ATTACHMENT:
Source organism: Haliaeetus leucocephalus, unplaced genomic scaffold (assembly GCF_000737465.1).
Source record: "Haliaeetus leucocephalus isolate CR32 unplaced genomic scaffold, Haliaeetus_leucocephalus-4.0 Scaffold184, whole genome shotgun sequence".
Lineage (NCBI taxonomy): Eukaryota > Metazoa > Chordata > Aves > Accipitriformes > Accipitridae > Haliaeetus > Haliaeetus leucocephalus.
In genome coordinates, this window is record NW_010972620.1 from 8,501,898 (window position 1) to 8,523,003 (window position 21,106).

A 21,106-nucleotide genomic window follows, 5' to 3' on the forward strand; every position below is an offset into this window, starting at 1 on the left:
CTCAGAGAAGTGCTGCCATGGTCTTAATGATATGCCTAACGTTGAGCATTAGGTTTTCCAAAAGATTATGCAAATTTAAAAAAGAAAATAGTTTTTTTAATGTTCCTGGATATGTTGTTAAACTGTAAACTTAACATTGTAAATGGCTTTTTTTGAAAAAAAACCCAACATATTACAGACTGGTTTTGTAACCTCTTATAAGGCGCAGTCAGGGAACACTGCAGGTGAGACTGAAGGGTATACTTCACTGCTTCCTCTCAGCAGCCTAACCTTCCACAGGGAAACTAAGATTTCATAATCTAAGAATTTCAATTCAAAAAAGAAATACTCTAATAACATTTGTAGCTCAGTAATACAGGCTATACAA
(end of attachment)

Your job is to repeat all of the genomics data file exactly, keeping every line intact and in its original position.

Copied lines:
Source organism: Haliaeetus leucocephalus, unplaced genomic scaffold (assembly GCF_000737465.1).
Source record: "Haliaeetus leucocephalus isolate CR32 unplaced genomic scaffold, Haliaeetus_leucocephalus-4.0 Scaffold184, whole genome shotgun sequence".
Lineage (NCBI taxonomy): Eukaryota > Metazoa > Chordata > Aves > Accipitriformes > Accipitridae > Haliaeetus > Haliaeetus leucocephalus.
In genome coordinates, this window is record NW_010972620.1 from 8,501,898 (window position 1) to 8,523,003 (window position 21,106).

A 21,106-nucleotide genomic window follows, 5' to 3' on the forward strand; every position below is an offset into this window, starting at 1 on the left:
CTCAGAGAAGTGCTGCCATGGTCTTAATGATATGCCTAACGTTGAGCATTAGGTTTTCCAAAAGATTATGCAAATTTAAAAAAGAAAATAGTTTTTTTAATGTTCCTGGATATGTTGTTAAACTGTAAACTTAACATTGTAAATGGCTTTTTTTGAAAAAAAACCCAACATATTACAGACTGGTTTTGTAACCTCTTATAAGGCGCAGTCAGGGAACACTGCAGGTGAGACTGAAGGGTATACTTCACTGCTTCCTCTCAGCAGCCTAACCTTCCACAGGGAAACTAAGATTTCATAATCTAAGAATTTCAATTCAAAAAAGAAATACTCTAATAACATTTGTAGCTCAGTAATACAGGCTATACAA